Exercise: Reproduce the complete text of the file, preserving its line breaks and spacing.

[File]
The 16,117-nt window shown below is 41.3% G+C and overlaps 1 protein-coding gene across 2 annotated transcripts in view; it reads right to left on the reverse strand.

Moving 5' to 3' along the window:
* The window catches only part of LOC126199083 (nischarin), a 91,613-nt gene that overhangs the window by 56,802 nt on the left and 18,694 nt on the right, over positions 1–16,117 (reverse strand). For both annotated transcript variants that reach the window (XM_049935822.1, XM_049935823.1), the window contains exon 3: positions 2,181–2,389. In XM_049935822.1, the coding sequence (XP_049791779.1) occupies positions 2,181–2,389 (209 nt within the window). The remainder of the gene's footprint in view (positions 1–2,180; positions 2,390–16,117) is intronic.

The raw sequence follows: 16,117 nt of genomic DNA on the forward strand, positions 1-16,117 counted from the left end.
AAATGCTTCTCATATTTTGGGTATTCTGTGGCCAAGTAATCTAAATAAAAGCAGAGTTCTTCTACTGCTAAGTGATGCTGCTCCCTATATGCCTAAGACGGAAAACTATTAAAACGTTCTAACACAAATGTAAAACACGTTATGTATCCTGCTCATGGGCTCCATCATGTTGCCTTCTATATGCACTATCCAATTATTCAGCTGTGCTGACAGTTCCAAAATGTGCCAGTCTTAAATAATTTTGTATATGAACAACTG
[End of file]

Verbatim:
The 16,117-nt window shown below is 41.3% G+C and overlaps 1 protein-coding gene across 2 annotated transcripts in view; it reads right to left on the reverse strand.

Moving 5' to 3' along the window:
* The window catches only part of LOC126199083 (nischarin), a 91,613-nt gene that overhangs the window by 56,802 nt on the left and 18,694 nt on the right, over positions 1–16,117 (reverse strand). For both annotated transcript variants that reach the window (XM_049935822.1, XM_049935823.1), the window contains exon 3: positions 2,181–2,389. In XM_049935822.1, the coding sequence (XP_049791779.1) occupies positions 2,181–2,389 (209 nt within the window). The remainder of the gene's footprint in view (positions 1–2,180; positions 2,390–16,117) is intronic.

The raw sequence follows: 16,117 nt of genomic DNA on the forward strand, positions 1-16,117 counted from the left end.
AAATGCTTCTCATATTTTGGGTATTCTGTGGCCAAGTAATCTAAATAAAAGCAGAGTTCTTCTACTGCTAAGTGATGCTGCTCCCTATATGCCTAAGACGGAAAACTATTAAAACGTTCTAACACAAATGTAAAACACGTTATGTATCCTGCTCATGGGCTCCATCATGTTGCCTTCTATATGCACTATCCAATTATTCAGCTGTGCTGACAGTTCCAAAATGTGCCAGTCTTAAATAATTTTGTATATGAACAACTG